My father built a house for us after the fire. It was surrounded by trees on a bluff with a view of the river and the uninhabited hills that lay on the opposite side. The living room had big windowa that framed that same view and stairs led to the bedrooms above. When we went out to play, we were in the woods, with odd little paths that led nowhere and hillocks of bouncy green moss. Growths of fungus with flat, smooth and slimy fronts protruded from the trunks of spruce trees, looking like something dinosaurs would have snacked on. We found we could easily tear them from their trees and began to collect them in different sizes, some smaller than my littlest sister’s hand, others the size of dinner plates. There was no use for them that we could discover. Although some women in our town dried them and painted little landscapes on their flat sides, my mother put those creative efforts in the same category as earrings made from dried moose droppings. “Basket weaving,” she sniffed.
My father had recently read Tom Sawyer aloud and my deepest ambition was to find a cave. There were burrows in the moss hills and I had hopes that someday there would be one large enough for me to enter. I never did, but that was enough to keep me exploring for weeks.
We ran barefoot from the minute the ground thawed until the first frost hit a few months later. Warm dirt under my feet meant summer; the priest who visited once a month to say Mass in our living room told us that his mother made them run barefoot in the first snow to keep them from having sore throats in the winter and we tried it once, It didn’t work in
We were happy in that house. My mother wasn’t. One winter when my father still had the dog team, he took us to a neighbor for the day and put my mother in the sled. They rode for hours, down a road, across the frozen swampland that we called muskeg, and up a long hill. “Don’t look behind until I tell you,” my father ordered.
At the top of the hill, he called "Whoa." The dogs stopped and my mother was told to get out and turn around. It was a clear day and when she did as she was told, my mother saw below her the land they had just traveled through bordered by miles of coastline. Beyond the water was a long range of mountains; several were dormant volcanoes and one of them was smoking. She was in love immediately; it was the best present her husband ever gave her.
He had stopped the sled in an open sweep of grassland with two giant spruce trees nearby, which my mother promptly named the Sentinels. It was all grassland, dotted with belts of trees. When my mother first saw it, it was a dazzling whiteness that stretched before her, all twinkling with tiny colored lights if she stared at it long enough. The wind had had blown the snow into dunes and hardened its surface so she could walk on top of it without falling through. She stood in the middle of a cold and glittering desert. “I want my house here,” she said.
There was no road to this place, only a hunting trail that snaked through trees and bogs. In the winter, after freeze-up, vehicles could drive through the muskeg but once the ground thawed, it turned to mush where even horses could sink right up to their bellies. My father had to bring in building materials in the winter and then work through the summer to buy more. It was at least a year before my mother could move us to the spot she loved with a wild and truly unreasoning passion.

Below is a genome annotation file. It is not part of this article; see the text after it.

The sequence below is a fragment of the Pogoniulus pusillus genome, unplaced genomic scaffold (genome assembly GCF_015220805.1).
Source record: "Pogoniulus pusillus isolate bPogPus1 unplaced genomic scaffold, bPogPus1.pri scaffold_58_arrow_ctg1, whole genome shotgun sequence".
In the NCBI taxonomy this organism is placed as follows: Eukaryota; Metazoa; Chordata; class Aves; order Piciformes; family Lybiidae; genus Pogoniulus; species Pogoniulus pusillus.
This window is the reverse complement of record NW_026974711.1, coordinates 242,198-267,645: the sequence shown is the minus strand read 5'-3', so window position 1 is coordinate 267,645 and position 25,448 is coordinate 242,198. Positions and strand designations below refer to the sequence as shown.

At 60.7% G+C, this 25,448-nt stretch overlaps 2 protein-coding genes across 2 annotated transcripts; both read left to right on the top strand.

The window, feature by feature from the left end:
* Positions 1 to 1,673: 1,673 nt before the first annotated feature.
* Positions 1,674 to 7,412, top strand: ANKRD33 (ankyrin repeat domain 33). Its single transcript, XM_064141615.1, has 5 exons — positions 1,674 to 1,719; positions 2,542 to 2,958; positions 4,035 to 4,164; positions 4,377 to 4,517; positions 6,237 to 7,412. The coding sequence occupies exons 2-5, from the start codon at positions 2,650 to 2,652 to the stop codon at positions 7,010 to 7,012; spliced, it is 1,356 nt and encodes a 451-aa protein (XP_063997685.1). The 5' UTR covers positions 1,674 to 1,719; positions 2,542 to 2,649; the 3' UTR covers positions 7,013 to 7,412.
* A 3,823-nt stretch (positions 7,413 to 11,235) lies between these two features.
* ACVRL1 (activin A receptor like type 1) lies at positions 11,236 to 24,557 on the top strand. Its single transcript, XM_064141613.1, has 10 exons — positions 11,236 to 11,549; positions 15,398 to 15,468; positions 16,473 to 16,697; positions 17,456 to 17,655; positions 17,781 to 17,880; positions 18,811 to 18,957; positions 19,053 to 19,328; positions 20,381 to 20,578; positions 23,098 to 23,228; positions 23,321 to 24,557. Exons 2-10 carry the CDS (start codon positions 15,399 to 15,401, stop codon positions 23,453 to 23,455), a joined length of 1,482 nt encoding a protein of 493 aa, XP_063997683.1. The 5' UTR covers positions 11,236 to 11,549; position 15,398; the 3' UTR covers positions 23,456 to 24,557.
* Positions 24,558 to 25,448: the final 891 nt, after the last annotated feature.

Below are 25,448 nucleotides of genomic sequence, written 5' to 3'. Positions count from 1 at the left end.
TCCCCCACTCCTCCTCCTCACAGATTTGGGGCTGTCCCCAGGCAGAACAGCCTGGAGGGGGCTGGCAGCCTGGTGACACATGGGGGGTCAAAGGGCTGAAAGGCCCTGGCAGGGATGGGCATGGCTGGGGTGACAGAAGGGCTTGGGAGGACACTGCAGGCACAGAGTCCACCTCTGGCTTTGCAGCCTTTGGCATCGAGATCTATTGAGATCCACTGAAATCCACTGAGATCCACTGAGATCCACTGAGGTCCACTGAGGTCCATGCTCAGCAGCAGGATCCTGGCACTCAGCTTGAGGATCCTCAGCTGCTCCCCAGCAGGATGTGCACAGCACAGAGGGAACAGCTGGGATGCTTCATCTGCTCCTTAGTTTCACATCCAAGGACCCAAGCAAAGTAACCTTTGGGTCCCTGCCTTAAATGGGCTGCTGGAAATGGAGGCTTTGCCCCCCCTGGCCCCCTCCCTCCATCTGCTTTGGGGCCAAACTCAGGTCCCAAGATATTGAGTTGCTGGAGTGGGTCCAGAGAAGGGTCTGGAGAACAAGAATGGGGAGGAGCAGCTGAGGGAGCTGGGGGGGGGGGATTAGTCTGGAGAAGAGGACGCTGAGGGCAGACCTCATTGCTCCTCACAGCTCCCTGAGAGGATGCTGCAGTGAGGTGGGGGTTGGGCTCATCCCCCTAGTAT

When the house was ready, it was exactly where she wanted it, in the middle of an unending stretch of meadow with that regal view. It was two storeys high, with a bank of windows running along the front of the house to capture the mountains, and it faced west so the sunsets were magnificent. In the summer the grass grew higher than my father’s head; except for groves of alders and an occasional well-placed birch tree, we were surrounded by an unbroken ripple of green. In the winter it was a windblown, pristine desert.
My mother named her place Windswept after a favorite novel about a house on the coast of
she was romantic that way. It was actually wind-rocked. It was too far from any
trees to be given protection from the gale-force winds that came in from the
coast and pummeled the house. It rocked like a ship when there was a good
storm, creaking and swaying upstairs where our bedrooms were.
The windows that my mother insisted upon were clear plastic when we moved in, not the glass that my father would earn on his next construction job the following summer. The plastic wasn’t drawn taut, it billowed, and inside the house, each plastic sheet that would eventually become a front window was buttressed by crosses of lath. Without that, which was extremely ugly, the plastic would have blown out in the first storm. Upstairs where the windows were smaller, but still quite large, they frequently did burst.
The wind would howl into a bedroom, we would shriek helpfully, and my parents would rush to the rescue with blankets, nails, and a hammer. Wind would whistle through the blankets that shielded the open window, the house would shake under its force, and we burrowed deeper into our sleeping bags, rocked to sleep in a home that was out of place but refused to be blown away.